Address to the Greeks 21 [A.D. 170]

St. Irenæus of Lyons, (A.D. 125-202), Asia Minor; bishop, missionary, theologian, defender of orthodoxy. Though by birth a Greek, he was Bishop of Lyons in the second century. He tells us that, in his early youth, he learned the rudiments of religion from St. Polycarp, the disciple of St. John the Apostle. He wrote several works, of which only a few fragments are now known, with the exception of his Treatise against Heretics which we have in five books.

For the Church, although dispersed throughout the whole world even to the ends of the earth, has received from the apostles and from their disciples the faith in one God, Father Almighty, the creator of Heaven and earth and sea and all that is in them; and in one Jesus Christ, the Son of God, who became flesh for our salvation; and in the Holy Spirit, who announced through the prophets the dispensations and the comings, and the birth from a Virgin, and the passion, and the resurrection from the dead, and the bodily ascension into Heaven of the beloved Christ Jesus our Lord, and his coming from Heaven in the glory of the Father to reestablish all things; and the raising up again of all flesh of all humanity, in order that to Jesus Christ our Lord and God and Savior and King, in accord with the approval of the invisible Father, every knee shall bend of those in Heaven and on earth and under the earth.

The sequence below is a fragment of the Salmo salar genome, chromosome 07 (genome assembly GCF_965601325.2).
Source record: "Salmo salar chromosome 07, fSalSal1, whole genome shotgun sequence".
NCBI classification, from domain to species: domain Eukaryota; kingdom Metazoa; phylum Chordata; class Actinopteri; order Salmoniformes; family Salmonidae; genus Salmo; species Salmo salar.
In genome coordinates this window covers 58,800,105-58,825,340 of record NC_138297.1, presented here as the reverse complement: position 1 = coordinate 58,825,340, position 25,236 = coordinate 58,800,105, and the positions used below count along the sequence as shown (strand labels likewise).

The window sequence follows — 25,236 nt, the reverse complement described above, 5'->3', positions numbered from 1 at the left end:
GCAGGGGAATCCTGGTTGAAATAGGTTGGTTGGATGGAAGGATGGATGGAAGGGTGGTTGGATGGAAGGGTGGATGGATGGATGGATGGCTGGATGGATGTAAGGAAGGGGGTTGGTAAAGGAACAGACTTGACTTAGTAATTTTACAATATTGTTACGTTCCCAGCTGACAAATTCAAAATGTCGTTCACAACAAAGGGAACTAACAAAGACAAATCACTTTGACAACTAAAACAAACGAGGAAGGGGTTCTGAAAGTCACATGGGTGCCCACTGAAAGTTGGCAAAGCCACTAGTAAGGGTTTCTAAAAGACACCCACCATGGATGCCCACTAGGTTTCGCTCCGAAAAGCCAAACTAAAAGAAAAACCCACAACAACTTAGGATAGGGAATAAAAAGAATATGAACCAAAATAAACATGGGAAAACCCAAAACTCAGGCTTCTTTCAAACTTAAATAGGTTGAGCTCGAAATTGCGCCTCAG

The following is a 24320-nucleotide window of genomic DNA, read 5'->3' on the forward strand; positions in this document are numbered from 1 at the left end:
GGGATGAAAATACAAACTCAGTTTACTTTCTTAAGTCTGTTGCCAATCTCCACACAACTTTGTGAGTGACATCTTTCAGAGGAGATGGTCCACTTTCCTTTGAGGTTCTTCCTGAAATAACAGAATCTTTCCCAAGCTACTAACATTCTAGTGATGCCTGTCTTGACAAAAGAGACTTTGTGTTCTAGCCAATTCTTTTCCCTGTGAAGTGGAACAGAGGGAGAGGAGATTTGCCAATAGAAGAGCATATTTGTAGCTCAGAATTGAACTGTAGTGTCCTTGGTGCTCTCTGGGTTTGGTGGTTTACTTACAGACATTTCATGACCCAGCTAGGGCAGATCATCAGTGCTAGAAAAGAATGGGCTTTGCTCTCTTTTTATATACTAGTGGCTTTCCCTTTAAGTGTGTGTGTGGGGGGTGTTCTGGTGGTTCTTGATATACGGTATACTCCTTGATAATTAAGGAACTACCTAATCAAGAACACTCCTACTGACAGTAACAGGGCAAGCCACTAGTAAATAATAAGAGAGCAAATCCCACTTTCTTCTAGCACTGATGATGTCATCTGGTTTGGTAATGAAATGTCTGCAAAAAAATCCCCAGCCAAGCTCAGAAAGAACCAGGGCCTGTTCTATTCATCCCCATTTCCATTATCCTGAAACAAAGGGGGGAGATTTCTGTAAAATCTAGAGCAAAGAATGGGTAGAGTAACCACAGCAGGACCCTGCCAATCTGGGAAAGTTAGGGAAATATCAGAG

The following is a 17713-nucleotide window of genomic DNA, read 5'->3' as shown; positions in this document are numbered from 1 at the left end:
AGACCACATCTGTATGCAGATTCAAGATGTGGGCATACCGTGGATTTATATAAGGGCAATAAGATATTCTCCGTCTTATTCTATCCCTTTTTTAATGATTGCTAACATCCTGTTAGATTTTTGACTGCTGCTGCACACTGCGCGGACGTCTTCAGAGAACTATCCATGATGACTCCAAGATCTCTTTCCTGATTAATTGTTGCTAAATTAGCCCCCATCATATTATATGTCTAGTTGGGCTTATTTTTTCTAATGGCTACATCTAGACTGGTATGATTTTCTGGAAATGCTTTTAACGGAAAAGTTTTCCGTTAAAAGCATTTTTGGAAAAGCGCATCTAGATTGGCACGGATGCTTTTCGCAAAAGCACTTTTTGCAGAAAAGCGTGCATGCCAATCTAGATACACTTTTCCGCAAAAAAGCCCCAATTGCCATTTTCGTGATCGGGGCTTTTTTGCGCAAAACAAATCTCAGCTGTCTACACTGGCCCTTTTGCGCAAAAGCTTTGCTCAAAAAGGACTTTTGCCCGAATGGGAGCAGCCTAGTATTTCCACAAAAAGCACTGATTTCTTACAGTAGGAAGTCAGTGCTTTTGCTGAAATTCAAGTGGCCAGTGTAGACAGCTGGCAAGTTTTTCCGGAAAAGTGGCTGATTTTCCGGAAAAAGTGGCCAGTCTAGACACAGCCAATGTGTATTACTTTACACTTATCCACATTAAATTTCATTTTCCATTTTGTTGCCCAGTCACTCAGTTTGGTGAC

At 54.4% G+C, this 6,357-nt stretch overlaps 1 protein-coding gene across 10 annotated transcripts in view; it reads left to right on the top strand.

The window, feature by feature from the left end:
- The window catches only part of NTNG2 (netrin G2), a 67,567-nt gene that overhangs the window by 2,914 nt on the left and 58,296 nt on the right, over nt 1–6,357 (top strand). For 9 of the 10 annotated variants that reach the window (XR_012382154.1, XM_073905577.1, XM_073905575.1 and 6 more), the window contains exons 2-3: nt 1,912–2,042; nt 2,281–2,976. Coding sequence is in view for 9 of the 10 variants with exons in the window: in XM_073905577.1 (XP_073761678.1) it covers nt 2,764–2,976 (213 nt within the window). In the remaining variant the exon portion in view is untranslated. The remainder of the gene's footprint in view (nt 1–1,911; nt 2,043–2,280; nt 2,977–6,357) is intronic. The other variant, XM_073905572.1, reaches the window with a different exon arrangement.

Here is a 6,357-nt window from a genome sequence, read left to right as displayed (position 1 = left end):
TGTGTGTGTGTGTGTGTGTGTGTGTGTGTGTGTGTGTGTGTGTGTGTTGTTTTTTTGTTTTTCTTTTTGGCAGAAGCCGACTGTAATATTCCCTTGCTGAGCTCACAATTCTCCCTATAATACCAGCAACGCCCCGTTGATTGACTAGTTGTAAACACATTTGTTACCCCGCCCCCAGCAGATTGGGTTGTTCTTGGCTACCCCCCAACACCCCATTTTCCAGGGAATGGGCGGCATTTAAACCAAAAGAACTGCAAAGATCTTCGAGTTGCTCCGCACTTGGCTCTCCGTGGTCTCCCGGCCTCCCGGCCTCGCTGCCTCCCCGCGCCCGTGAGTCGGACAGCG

Against Heresies 1:10:1 [A.D. 189]

St. Clement of Alexandria, (A.D. 150-220), Greek; theologian, a scholar of Pantaenus, to whom he succeeded as head of the Catechetical School at Alexandria, Egypt. His writings display great acquaintance with the Gentile philosophy. He wrote with the express design of hiding the mysteries of the Christian religion from the Pagans, and the uninitiated, while at the same time, laboring to show the immense practical superiority of the Christian code of morals over that of every Pagan sect and system of philosophy.

The Word, then, the Christ, is the cause both of our ancient beginning— for he was in God— and of our well-being. And now this same Word has appeared as man. He alone is both God and man, and the source of all our good things.

Exhortation to the Greeks 1:7:1 [A.D. 190]

Despised as to appearance but in reality adored, [Jesus is") the expiator, the Savior, the soother, the divine Word, he that is quite evidently true God, he that is put on a level with the Lord of the universe because he was his Son.

Exhortation to the Greeks 10:110:1

Tertullian, (A.D. 160-218), North African; ecclesiastical writer, Christian apologist and lawyer, son of a centurion and contemporary of St. Irenæus, a native and citizen of Carthage. The zeal and ability with which he defended the Christian cause, and vindicated its faith and discipline, have immortalized his name, though it has suffered by his adoption, around the year A.D. 200, of some of the Montanist's errors, whose cause he is thought to have supported until his death. His works are numerous, and are written with great ability and erudition, but in an harsh style.

The origins of both his substances display him as man and as God: From the one, born, and from the other, not born.

The Flesh of Christ 5:6-7 [A.D. 210]